March 16, 1789, Munich (Germany) – July 6, 1854, Munich (Germany)

He was born into a small Protestant family in Erlangen, Bavaria (at the time, part of the Holy Roman Empire) whose father was self-taught and gave his children an excellent education based on his own teachings.

At the age of 16, he began studying at the University of Erlangen, but lost interest after only three semesters. He went to Switzerland, where in 1806, he obtained a position as a teacher of mathematics in a Gottstadt school.

He continued his studies on mathematics by reading Euler, Laplace and Lacroix until 1811, when he decided to return to his hometown. There he received his doctorate in October of that same year and began working for the university. However, when he had been practicing for a year and a half, he lived in poor conditions and did not see that his future was going to improve, so he left his position as a mathematics professor at the university.

His luck did not change, and in 1813 the Bavarian government offered him a teaching position at a disreputable school in Bamberg. Three years later, after the school closed, he was sent to another school in Bamberg, which needed help teaching mathematics and physics. During all this time, Ohm showed a visible discontent with his work, since it was not the brilliant career that he had hoped for himself: he considered himself more than just a teacher.

In 1817, a great opportunity came as a teacher of mathematics and physics at the Jesuit Lyceum in Cologne, a school better than any Ohm had been able to teach in, even boasting its own well-equipped physics laboratory. Once installed there, Ohm continued his studies in mathematics, reading the works of leading French mathematicians of the time, such as Laplace, Lagrange, Legendre, Biot and Poisson, as well as those of Fourier and Fresnel, and later with experimental work in the laboratory. of physics at the college, after he published the news of Oersted's discovery of electromagnetism in 1820.

In the Lyceum they allowed him to stay away from teaching for a year in order to continue his research, which allowed him in 1825 to begin publishing the results of his experiments on current and voltage measurements, in which he highlighted the decrease in the electromagnetic force that passes through a cable as it was longer.

In 1826, he received a generous sum of money to spend a year in Berlin to work on his publications. Ohm thought that with his publications they would offer him a good position at the university before returning to Cologne, but in 1827, time was running out and he received no better offers. Feeling diminished, he decided to stay in Berlin, resigning his position in Cologne a year later.

In 1827, he published a book in which he exposed his discovery, a theory of electricity in which he established the relationship between the intensity of an electric current, its electromotive force and resistance, formulating in 1827 the law that bears his name. which establishes that I = V/R. He states that the amount of constant current through a material is directly proportional to the voltage across the material divided by the electrical resistance of the material.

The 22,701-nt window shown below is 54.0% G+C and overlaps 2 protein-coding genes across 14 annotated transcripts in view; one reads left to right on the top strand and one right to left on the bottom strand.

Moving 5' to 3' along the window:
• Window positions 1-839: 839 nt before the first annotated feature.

The most remarkable thing about him is that he begins by teaching the basics of mathematics with the purpose that the reader understands the rest of the book. He did so because at the time even the best German physicists lacked a proper mathematical basis for understanding the work. Reason for which he did not fully convince the veterans, who did not believe that the mathematical approach to physics was the most appropriate, for which they criticized and ridiculed his work.

His great contribution was the approach of a fundamental relationship called "Ohm's Law". That same equation had been discovered 46 years earlier by Henry Cavendish, but his semi-hermit nature prevented his conclusions from being known until they were published almost 100 years later, in 1879, by James Clerk Maxwell.

He had various temporary jobs in Berlin schools until in 1833, when he accepted a position as a professor at the University of Nuremberg, however, it was not the position according to what he believed he deserved.

In 1841, his work was recognized by the Royal Society and he was awarded the Copley Medal; the following year he was incorporated as a foreign member of the Society. So did several academies, including those of Turin and Berlin, who made him an elected member. In 1845 he was already an active and formal member of the *Bayerische Akademie.*

Beyond his research on electricity, he was also interested in acoustics, battery polarization and light interference. So, in 1843, he announced the fundamental principle of physiological acoustics, out of his concern with how combinations of tones are heard which he said:

*"By being exposed to a complex sound created by mixing various tones, individuals are able to hear each tone separately."*

But his hypotheses did not have a strong enough mathematical basis, so he ended up in a dispute with the physicist August Seebeck, who discredited his theory. Finally, Ohm acknowledged his mistakes.

In 1849, Ohm accepted a position in Munich as Curator of the Physics Cabinet of the Bayerische Akademie and gave numerous lectures at the University of Munich. Three years later, he achieved the position that he had yearned for all his life, he was appointed as full professor of physics at the University of Munich.

In addition, the unit of electrical resistance, the ohm (Ω), is named in his honor and is equal to that of a conductor in which a current (I) of one ampere (1 A) is produced by a potential of one volt (1 V) across its terminals. These fundamental relationships represent the true beginning of electrical circuit analysis.